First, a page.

Though Sherman’s return allowed the resultant drive to start at the Oakland 18, the Hawks offense quickly went three-and-out and Steven Hauschka kicked a 34-yard field goal to put the home team ahead 17-3.

The Raiders fumbled the ensuing kickoff and Hauschka recovered it to give the Seahawks another offensive possession, but even with excellent field position, Wilson and the offense couldn’t get anything going and again went three-and-out. Hauschka came on to attempt a 46-yard field goal that would have put Seattle in front 20-3, but the kick went left of the uprights, keeping it a two score game.

The Seattle defense sandwiched two more Raiders three-and-outs around another fruitless drive by the offense, and got the ball back to Wilson and Co. for one last scoring opportunity with 3:50 left in the half.

This time, the Seahawks offense overcame some adversity, in the form of two holding penalties and marched down the field. At the end of an 11-play, 78-yard drive, Wilson handed off to Lynch who powered in from five yards out to give the Hawks a commanding 24-3 halftime lead.


Oakland picked up some momentum to start the third quarter after a quick three-and-out by the Seattle defense as Denico Autry blocked Ryan’s punt and Butler fell on the loose ball in the end zone for a touchdown to make it 24-14.

The teams then traded punts until Ryan’s fifth of the day was returned 27 yards by T.J. Carrie to the Seattle 30-yard line, where Carr and the Raiders offense took over with great field position and just over five minutes remaining in the third.

A 20-yard reception from Darren McFadden brought the ball to the Seahawks’ 7-yard line, and 3rd-and-goal from the 5, Jones looked to have found a path to the endzone, but Earl came up with a huge tackle to stop him just short and force a 4th-and-goal from the 1.

However, the Raiders converted on the critical fourth down as Carr found Rivera in the end zone for a touchdown to bring Oakland within seven points of the lead.

Seattle’s ensuing drive lasted into the fourth quarter and ended when Hauschka connected for a 30-yard field goal to make it a 10-point game. After the Hawks defense forced another three and out and Wilson engineered a short drive, the Seahawks kicker added another field goal from 40 yards away that made the lead a more comfortable 30-17 with 9:24 left on the clock.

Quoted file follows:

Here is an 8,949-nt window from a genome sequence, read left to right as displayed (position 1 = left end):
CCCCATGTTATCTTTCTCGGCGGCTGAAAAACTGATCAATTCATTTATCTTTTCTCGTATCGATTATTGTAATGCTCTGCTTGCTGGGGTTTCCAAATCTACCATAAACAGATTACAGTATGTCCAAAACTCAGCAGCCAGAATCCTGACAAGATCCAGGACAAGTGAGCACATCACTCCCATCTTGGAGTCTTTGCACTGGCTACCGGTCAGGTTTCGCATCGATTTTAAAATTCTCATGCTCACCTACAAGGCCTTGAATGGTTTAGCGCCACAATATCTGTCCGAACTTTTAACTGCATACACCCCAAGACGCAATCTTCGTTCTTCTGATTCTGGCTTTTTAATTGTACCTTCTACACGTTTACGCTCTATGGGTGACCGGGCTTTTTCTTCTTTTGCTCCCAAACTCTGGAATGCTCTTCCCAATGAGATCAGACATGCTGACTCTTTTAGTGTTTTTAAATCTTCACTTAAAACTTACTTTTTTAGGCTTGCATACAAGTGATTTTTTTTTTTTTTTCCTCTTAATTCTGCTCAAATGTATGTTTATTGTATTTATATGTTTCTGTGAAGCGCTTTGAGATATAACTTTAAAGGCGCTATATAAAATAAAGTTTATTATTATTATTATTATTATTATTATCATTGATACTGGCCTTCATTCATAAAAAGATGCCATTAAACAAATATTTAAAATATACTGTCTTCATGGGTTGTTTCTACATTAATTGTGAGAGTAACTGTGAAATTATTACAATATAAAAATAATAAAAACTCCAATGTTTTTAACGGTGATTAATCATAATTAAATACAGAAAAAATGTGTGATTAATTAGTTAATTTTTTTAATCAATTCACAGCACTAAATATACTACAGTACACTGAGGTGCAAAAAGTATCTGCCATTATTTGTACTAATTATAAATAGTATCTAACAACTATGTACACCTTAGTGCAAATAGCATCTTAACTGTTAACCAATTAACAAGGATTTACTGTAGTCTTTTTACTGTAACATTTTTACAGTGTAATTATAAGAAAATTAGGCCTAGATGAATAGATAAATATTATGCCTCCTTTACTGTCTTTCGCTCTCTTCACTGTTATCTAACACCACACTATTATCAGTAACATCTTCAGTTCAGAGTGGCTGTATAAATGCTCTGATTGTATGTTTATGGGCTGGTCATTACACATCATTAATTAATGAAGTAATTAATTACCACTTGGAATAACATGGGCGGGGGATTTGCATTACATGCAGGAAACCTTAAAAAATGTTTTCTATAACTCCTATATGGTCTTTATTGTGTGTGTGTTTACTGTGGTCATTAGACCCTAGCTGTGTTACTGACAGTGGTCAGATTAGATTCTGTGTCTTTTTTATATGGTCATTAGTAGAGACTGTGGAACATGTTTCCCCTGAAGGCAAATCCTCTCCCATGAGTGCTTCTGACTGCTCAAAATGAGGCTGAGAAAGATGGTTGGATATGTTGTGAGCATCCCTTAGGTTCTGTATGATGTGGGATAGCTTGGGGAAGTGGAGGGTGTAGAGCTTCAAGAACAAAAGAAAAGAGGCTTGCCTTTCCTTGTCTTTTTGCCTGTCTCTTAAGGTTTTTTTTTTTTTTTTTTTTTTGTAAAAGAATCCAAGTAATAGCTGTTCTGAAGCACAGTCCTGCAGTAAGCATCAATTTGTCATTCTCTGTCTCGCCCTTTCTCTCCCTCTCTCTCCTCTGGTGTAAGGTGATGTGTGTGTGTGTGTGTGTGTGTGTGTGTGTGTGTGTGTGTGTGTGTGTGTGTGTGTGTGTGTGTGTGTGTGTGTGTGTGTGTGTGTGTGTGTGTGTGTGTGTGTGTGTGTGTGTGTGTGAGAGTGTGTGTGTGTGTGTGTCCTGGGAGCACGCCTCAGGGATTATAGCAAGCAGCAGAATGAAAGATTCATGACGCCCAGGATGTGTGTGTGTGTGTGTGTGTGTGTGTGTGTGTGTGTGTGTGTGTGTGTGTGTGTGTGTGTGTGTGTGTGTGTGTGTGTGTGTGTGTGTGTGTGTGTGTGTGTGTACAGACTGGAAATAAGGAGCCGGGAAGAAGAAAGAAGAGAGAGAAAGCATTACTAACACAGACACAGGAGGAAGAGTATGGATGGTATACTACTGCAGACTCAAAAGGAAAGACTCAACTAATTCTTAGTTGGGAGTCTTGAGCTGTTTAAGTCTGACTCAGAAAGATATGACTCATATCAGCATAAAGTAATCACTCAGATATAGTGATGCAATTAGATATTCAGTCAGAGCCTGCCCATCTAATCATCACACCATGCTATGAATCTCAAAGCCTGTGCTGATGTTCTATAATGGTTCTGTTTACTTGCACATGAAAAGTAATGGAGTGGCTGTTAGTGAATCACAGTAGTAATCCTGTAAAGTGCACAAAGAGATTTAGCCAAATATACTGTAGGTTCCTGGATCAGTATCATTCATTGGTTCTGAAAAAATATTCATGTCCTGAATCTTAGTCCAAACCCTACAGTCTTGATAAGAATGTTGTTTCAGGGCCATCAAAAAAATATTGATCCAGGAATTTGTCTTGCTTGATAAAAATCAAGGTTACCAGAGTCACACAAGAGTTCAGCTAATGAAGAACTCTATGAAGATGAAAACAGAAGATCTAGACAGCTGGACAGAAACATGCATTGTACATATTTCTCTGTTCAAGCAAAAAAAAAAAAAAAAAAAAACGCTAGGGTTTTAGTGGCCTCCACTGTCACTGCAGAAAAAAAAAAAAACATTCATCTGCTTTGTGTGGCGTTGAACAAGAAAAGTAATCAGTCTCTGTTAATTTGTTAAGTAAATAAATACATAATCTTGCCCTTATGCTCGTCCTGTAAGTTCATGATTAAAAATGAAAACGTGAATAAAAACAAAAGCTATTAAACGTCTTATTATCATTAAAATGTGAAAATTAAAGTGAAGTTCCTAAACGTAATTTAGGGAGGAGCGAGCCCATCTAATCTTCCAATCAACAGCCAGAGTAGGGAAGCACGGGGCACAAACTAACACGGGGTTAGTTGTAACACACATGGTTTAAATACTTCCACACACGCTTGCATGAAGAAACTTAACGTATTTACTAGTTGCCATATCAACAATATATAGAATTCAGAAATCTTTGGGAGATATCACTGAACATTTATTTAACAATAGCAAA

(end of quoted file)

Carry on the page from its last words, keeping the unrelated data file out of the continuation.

The Seattle defense kept it that way as they stymied the Oakland attack until the final minutes when the Raiders broke through and scored a short touchdown to make it 30-24 with 1:52 to play. On the following onside kick, Seattle’s special teams, which had been shaky all afternoon, came up huge and recovered the ball to secure the win.


“At the end of the day, you just gotta get your job done, execute and get the win, no matter how we get it,” ET III said. “We gotta keep imposing our will on teams and keep stepping on them; we can’t give them life.”


The Seahawks will be in search of their third consecutive win when they take on their third NFC East opponent of the season as the New York Giants visit CenturyLink Field next Sunday.

The two teams last met last season at MetLife Stadium, in a game the Seahawks dominated from start to finish for a 23-0 win. Earl had four tackles and caught one of Eli Manning’s five interceptions. Of course, that win proved to be only the first commanding performance against a Manning at MetLife of the season, as Seattle later downed Peyton Manning 43-8 in Super Bowl XLVII.

The Seahawks had a much tougher time at MetLife in 2011, but still emerged victorious 36-25. ET III notched four tackles and was one of three Seahawks to pick off Manning. The last time the teams met in Seattle was in 2010, Earl’s first season with the team. Without many of the players that would eventually contribute to the Seahawks’ Super Bowl run, the Giants won 41-7.

New York will have a shortened week after a Monday Night Football appearance against the Indianapolis Colts.

The Giants sit near the bottom of the league in total offense, having averaged close to 200 yards per game. Running back Rashad Jennings was having a solid 2014 campaign and is fifth in the NFL in rushing yards per game, but has missed the last three games due to a knee injury and his status for this weekend is questionable at best.

Kickoff from CenturyLink Field is set for 1:25 p.m. PST and FOX will have the broadcast.